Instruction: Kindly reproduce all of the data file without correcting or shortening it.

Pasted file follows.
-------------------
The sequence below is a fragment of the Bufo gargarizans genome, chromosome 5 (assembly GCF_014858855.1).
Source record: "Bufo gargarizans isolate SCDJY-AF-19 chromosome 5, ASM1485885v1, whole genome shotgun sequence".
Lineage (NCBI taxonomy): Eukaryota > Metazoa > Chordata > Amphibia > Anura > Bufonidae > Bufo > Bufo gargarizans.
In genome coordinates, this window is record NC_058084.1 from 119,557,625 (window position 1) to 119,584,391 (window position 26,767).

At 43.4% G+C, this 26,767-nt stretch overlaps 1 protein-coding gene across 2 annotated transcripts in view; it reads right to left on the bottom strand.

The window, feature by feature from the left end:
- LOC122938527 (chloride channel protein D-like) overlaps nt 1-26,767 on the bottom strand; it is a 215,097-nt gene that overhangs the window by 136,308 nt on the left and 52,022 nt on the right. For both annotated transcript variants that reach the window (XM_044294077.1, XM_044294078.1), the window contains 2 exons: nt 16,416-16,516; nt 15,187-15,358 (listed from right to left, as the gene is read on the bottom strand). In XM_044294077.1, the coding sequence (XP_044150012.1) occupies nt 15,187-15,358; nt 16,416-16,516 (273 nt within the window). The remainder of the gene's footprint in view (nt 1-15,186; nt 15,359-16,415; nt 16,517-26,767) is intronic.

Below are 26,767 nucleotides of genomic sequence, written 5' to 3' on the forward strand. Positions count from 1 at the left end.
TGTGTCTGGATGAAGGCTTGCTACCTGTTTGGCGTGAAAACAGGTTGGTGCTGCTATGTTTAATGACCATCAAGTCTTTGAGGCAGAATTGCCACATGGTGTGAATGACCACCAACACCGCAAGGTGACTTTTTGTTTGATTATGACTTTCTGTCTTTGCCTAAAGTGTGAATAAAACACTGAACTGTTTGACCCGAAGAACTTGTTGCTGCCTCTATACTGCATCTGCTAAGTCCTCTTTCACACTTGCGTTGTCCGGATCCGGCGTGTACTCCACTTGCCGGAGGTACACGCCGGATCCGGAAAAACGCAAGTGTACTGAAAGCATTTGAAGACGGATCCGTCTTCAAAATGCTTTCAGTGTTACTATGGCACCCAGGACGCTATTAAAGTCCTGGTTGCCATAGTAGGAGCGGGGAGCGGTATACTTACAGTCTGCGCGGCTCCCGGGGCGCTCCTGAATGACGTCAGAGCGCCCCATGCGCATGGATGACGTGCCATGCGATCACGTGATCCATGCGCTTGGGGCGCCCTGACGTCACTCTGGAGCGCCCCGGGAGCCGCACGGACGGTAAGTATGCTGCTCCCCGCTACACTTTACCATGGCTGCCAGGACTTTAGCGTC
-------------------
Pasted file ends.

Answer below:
The sequence below is a fragment of the Bufo gargarizans genome, chromosome 5 (assembly GCF_014858855.1).
Source record: "Bufo gargarizans isolate SCDJY-AF-19 chromosome 5, ASM1485885v1, whole genome shotgun sequence".
Lineage (NCBI taxonomy): Eukaryota > Metazoa > Chordata > Amphibia > Anura > Bufonidae > Bufo > Bufo gargarizans.
In genome coordinates, this window is record NC_058084.1 from 119,557,625 (window position 1) to 119,584,391 (window position 26,767).

At 43.4% G+C, this 26,767-nt stretch overlaps 1 protein-coding gene across 2 annotated transcripts in view; it reads right to left on the bottom strand.

The window, feature by feature from the left end:
- LOC122938527 (chloride channel protein D-like) overlaps nt 1-26,767 on the bottom strand; it is a 215,097-nt gene that overhangs the window by 136,308 nt on the left and 52,022 nt on the right. For both annotated transcript variants that reach the window (XM_044294077.1, XM_044294078.1), the window contains 2 exons: nt 16,416-16,516; nt 15,187-15,358 (listed from right to left, as the gene is read on the bottom strand). In XM_044294077.1, the coding sequence (XP_044150012.1) occupies nt 15,187-15,358; nt 16,416-16,516 (273 nt within the window). The remainder of the gene's footprint in view (nt 1-15,186; nt 15,359-16,415; nt 16,517-26,767) is intronic.

Below are 26,767 nucleotides of genomic sequence, written 5' to 3' on the forward strand. Positions count from 1 at the left end.
TGTGTCTGGATGAAGGCTTGCTACCTGTTTGGCGTGAAAACAGGTTGGTGCTGCTATGTTTAATGACCATCAAGTCTTTGAGGCAGAATTGCCACATGGTGTGAATGACCACCAACACCGCAAGGTGACTTTTTGTTTGATTATGACTTTCTGTCTTTGCCTAAAGTGTGAATAAAACACTGAACTGTTTGACCCGAAGAACTTGTTGCTGCCTCTATACTGCATCTGCTAAGTCCTCTTTCACACTTGCGTTGTCCGGATCCGGCGTGTACTCCACTTGCCGGAGGTACACGCCGGATCCGGAAAAACGCAAGTGTACTGAAAGCATTTGAAGACGGATCCGTCTTCAAAATGCTTTCAGTGTTACTATGGCACCCAGGACGCTATTAAAGTCCTGGTTGCCATAGTAGGAGCGGGGAGCGGTATACTTACAGTCTGCGCGGCTCCCGGGGCGCTCCTGAATGACGTCAGAGCGCCCCATGCGCATGGATGACGTGCCATGCGATCACGTGATCCATGCGCTTGGGGCGCCCTGACGTCACTCTGGAGCGCCCCGGGAGCCGCACGGACGGTAAGTATGCTGCTCCCCGCTACACTTTACCATGGCTGCCAGGACTTTAGCGTC